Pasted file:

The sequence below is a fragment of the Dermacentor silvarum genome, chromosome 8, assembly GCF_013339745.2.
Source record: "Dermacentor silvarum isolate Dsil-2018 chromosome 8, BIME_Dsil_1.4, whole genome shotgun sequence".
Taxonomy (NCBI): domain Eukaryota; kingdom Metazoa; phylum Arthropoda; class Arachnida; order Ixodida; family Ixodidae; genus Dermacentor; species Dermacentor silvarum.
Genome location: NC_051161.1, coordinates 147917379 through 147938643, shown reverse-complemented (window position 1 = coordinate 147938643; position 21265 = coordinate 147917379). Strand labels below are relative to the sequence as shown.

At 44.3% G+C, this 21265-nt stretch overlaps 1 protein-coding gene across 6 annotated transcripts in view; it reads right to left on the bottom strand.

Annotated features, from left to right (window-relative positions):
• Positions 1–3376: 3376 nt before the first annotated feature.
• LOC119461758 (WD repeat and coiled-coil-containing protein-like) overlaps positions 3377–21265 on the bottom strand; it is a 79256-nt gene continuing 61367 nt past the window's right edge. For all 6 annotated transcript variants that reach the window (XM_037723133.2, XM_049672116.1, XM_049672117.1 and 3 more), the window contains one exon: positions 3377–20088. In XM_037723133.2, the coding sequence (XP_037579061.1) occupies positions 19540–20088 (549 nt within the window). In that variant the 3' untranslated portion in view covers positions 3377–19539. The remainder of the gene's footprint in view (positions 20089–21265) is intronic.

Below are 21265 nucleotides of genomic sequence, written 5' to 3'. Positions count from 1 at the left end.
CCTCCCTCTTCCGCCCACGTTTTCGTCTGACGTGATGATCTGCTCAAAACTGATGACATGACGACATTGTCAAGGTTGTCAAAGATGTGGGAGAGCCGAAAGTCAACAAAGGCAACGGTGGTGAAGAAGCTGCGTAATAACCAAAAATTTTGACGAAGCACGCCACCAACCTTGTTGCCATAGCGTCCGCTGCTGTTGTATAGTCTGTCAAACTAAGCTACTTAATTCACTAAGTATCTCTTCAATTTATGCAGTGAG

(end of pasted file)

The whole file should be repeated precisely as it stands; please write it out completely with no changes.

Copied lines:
The sequence below is a fragment of the Dermacentor silvarum genome, chromosome 8, assembly GCF_013339745.2.
Source record: "Dermacentor silvarum isolate Dsil-2018 chromosome 8, BIME_Dsil_1.4, whole genome shotgun sequence".
Taxonomy (NCBI): domain Eukaryota; kingdom Metazoa; phylum Arthropoda; class Arachnida; order Ixodida; family Ixodidae; genus Dermacentor; species Dermacentor silvarum.
Genome location: NC_051161.1, coordinates 147917379 through 147938643, shown reverse-complemented (window position 1 = coordinate 147938643; position 21265 = coordinate 147917379). Strand labels below are relative to the sequence as shown.

At 44.3% G+C, this 21265-nt stretch overlaps 1 protein-coding gene across 6 annotated transcripts in view; it reads right to left on the bottom strand.

Annotated features, from left to right (window-relative positions):
• Positions 1–3376: 3376 nt before the first annotated feature.
• LOC119461758 (WD repeat and coiled-coil-containing protein-like) overlaps positions 3377–21265 on the bottom strand; it is a 79256-nt gene continuing 61367 nt past the window's right edge. For all 6 annotated transcript variants that reach the window (XM_037723133.2, XM_049672116.1, XM_049672117.1 and 3 more), the window contains one exon: positions 3377–20088. In XM_037723133.2, the coding sequence (XP_037579061.1) occupies positions 19540–20088 (549 nt within the window). In that variant the 3' untranslated portion in view covers positions 3377–19539. The remainder of the gene's footprint in view (positions 20089–21265) is intronic.

Below are 21265 nucleotides of genomic sequence, written 5' to 3'. Positions count from 1 at the left end.
CCTCCCTCTTCCGCCCACGTTTTCGTCTGACGTGATGATCTGCTCAAAACTGATGACATGACGACATTGTCAAGGTTGTCAAAGATGTGGGAGAGCCGAAAGTCAACAAAGGCAACGGTGGTGAAGAAGCTGCGTAATAACCAAAAATTTTGACGAAGCACGCCACCAACCTTGTTGCCATAGCGTCCGCTGCTGTTGTATAGTCTGTCAAACTAAGCTACTTAATTCACTAAGTATCTCTTCAATTTATGCAGTGAG